Let’s take another example. This time the installation creates an exe file in TMP and executes it. In this case it can still be exploitable but we have to abuse a race condition. What we need to do is craft our own exe file and continuously overwrite the target exe file in TMP with our own exe. Then we start the installation and hope that our own exe file will be executed instead of the one from the installation. We can introduce a small delay, for example 50 milliseconds, between the writes hoping the installation will drop its exe file, which gets replaced by ours and executed by the installation within that small delay. Note that this kind of exploitation might take more patience and might need to restart the installation process multiple times to succeed. The video below shows an example of such a race condition:
However, even in case of execution under a SYSTEM context, applications can take precautions against abuse. Many of them read/write their sources to/from a randomized subdirectory in TMP, making it nearly impossible to exploit. We did notice that in some cases the directory appears random, but in fact remains constant in between installations, also allowing for abuse.
So, what was the end result?
Out of 95 tested installers, 13 were vulnerable, 7 need to be further investigated and 75 were not found to be vulnerable. Not a bad result, considering that those are 13 easy to use zero-day privilege escalation vulnerabilities 😉. We reported them to the respective developers but were met with limited enthousiasm. Also, Ahmad and NVISO reported the attack surface vulnerability to Microsoft, and there is no fix for file system permission design. The recommendation is for the installer to follow the defense in depth principle, which puts responsibility with the developers packages their software.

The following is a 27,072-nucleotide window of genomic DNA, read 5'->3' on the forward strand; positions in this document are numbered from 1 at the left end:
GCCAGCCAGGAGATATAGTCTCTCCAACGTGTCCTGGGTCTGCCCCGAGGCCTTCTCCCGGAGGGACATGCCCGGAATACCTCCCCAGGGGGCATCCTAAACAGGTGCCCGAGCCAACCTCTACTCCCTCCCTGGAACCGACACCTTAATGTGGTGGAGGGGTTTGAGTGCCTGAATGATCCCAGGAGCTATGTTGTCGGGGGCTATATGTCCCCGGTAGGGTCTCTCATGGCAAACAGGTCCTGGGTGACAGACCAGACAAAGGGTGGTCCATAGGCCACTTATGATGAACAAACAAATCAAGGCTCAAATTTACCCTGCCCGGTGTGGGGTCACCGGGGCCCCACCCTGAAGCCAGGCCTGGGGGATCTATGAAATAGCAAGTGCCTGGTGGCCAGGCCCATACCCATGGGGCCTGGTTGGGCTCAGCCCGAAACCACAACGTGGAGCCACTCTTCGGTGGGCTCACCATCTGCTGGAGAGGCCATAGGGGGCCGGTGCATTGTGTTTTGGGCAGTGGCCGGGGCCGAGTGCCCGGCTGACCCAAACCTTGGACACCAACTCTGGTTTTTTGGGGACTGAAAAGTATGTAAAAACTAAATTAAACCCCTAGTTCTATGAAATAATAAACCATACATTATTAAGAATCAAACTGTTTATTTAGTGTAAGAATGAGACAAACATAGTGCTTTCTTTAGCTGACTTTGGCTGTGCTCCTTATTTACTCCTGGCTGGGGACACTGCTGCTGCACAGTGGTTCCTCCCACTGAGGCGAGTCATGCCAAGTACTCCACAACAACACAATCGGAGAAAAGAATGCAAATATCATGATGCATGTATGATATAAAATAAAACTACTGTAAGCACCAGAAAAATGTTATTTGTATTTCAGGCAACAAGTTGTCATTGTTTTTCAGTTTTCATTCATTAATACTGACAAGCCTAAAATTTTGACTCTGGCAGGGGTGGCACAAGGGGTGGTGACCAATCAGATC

If you’re interested in identifying this issue on systems you have permission on, you can use the helper programs we will soon release in an accompanying Github repository.
Defense & Mitigation
Since the Software Center is working as designed, what are some ways to defend against this?
- Set AppEnforce user context if possible
- Developers should consider absolute paths while using custom actions or make use of randomized folder paths
- As a possible IoC for hunting: Identify DLL writes to c:\windows\temp
About the authors
Ahmad, who discovered this attack surface, is a cyber security researcher mainly focus in attack surface reduction and detection engineering. Prior to that he did software development and system administration and holds multiple certificates in advanced penetration testing and system engineering. You can find Ahmad on LinkedIn.
Oliver, the main author of this post, is a cyber security expert at NVISO. He has almost a decade and a half of IT experience which half of it is in cyber security. Throughout his career he has obtained many useful skills and also certificates. He’s constantly exploring and looking for more knowledge. You can find Oliver on LinkedIn.
Jonas Bauters is a manager within NVISO, mainly providing cyber resiliency services with a focus on target-driven testing. As the Belgian ARES (Adversarial Risk Emulation & Simulation) solution lead, his responsibilities include both technical and non-technical tasks. While occasionally still performing pass the hash (T1550.002) and pass the ticket (T1550.003), he also greatly enjoys passing the knowledge. You can find Jonas on LinkedIn.